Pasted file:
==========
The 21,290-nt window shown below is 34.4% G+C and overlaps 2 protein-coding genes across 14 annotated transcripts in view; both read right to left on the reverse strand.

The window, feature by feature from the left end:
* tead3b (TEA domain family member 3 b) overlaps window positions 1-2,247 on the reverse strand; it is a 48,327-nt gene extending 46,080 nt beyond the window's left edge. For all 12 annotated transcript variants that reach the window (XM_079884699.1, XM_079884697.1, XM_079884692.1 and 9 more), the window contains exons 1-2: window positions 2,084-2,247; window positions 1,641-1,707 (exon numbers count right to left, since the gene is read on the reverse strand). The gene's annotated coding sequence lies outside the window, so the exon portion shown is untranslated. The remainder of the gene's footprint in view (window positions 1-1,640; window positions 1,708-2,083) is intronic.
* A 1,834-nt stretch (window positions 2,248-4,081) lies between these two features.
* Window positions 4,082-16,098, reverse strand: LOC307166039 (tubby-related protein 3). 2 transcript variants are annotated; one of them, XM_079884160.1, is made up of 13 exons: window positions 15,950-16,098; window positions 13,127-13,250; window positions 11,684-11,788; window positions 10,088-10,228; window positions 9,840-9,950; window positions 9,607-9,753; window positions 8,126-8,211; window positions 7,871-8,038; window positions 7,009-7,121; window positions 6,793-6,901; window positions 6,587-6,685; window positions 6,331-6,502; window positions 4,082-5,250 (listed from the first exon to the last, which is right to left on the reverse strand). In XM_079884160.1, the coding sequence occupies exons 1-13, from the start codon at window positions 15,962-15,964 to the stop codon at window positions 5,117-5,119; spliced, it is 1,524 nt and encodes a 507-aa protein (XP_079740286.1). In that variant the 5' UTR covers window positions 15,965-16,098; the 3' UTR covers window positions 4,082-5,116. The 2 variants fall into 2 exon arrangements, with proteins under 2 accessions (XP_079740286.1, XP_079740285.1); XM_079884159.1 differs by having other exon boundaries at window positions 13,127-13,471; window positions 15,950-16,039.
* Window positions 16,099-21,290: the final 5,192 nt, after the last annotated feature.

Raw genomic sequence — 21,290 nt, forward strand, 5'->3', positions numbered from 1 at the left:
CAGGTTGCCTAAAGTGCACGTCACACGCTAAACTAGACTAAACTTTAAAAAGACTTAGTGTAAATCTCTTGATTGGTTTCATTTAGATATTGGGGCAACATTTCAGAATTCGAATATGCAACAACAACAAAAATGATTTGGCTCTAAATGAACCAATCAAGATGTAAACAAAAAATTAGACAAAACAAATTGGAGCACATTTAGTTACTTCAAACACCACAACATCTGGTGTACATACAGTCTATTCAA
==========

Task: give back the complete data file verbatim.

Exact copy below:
The 21,290-nt window shown below is 34.4% G+C and overlaps 2 protein-coding genes across 14 annotated transcripts in view; both read right to left on the reverse strand.

The window, feature by feature from the left end:
* tead3b (TEA domain family member 3 b) overlaps window positions 1-2,247 on the reverse strand; it is a 48,327-nt gene extending 46,080 nt beyond the window's left edge. For all 12 annotated transcript variants that reach the window (XM_079884699.1, XM_079884697.1, XM_079884692.1 and 9 more), the window contains exons 1-2: window positions 2,084-2,247; window positions 1,641-1,707 (exon numbers count right to left, since the gene is read on the reverse strand). The gene's annotated coding sequence lies outside the window, so the exon portion shown is untranslated. The remainder of the gene's footprint in view (window positions 1-1,640; window positions 1,708-2,083) is intronic.
* A 1,834-nt stretch (window positions 2,248-4,081) lies between these two features.
* Window positions 4,082-16,098, reverse strand: LOC307166039 (tubby-related protein 3). 2 transcript variants are annotated; one of them, XM_079884160.1, is made up of 13 exons: window positions 15,950-16,098; window positions 13,127-13,250; window positions 11,684-11,788; window positions 10,088-10,228; window positions 9,840-9,950; window positions 9,607-9,753; window positions 8,126-8,211; window positions 7,871-8,038; window positions 7,009-7,121; window positions 6,793-6,901; window positions 6,587-6,685; window positions 6,331-6,502; window positions 4,082-5,250 (listed from the first exon to the last, which is right to left on the reverse strand). In XM_079884160.1, the coding sequence occupies exons 1-13, from the start codon at window positions 15,962-15,964 to the stop codon at window positions 5,117-5,119; spliced, it is 1,524 nt and encodes a 507-aa protein (XP_079740286.1). In that variant the 5' UTR covers window positions 15,965-16,098; the 3' UTR covers window positions 4,082-5,116. The 2 variants fall into 2 exon arrangements, with proteins under 2 accessions (XP_079740286.1, XP_079740285.1); XM_079884159.1 differs by having other exon boundaries at window positions 13,127-13,471; window positions 15,950-16,039.
* Window positions 16,099-21,290: the final 5,192 nt, after the last annotated feature.

Raw genomic sequence — 21,290 nt, forward strand, 5'->3', positions numbered from 1 at the left:
CAGGTTGCCTAAAGTGCACGTCACACGCTAAACTAGACTAAACTTTAAAAAGACTTAGTGTAAATCTCTTGATTGGTTTCATTTAGATATTGGGGCAACATTTCAGAATTCGAATATGCAACAACAACAAAAATGATTTGGCTCTAAATGAACCAATCAAGATGTAAACAAAAAATTAGACAAAACAAATTGGAGCACATTTAGTTACTTCAAACACCACAACATCTGGTGTACATACAGTCTATTCAA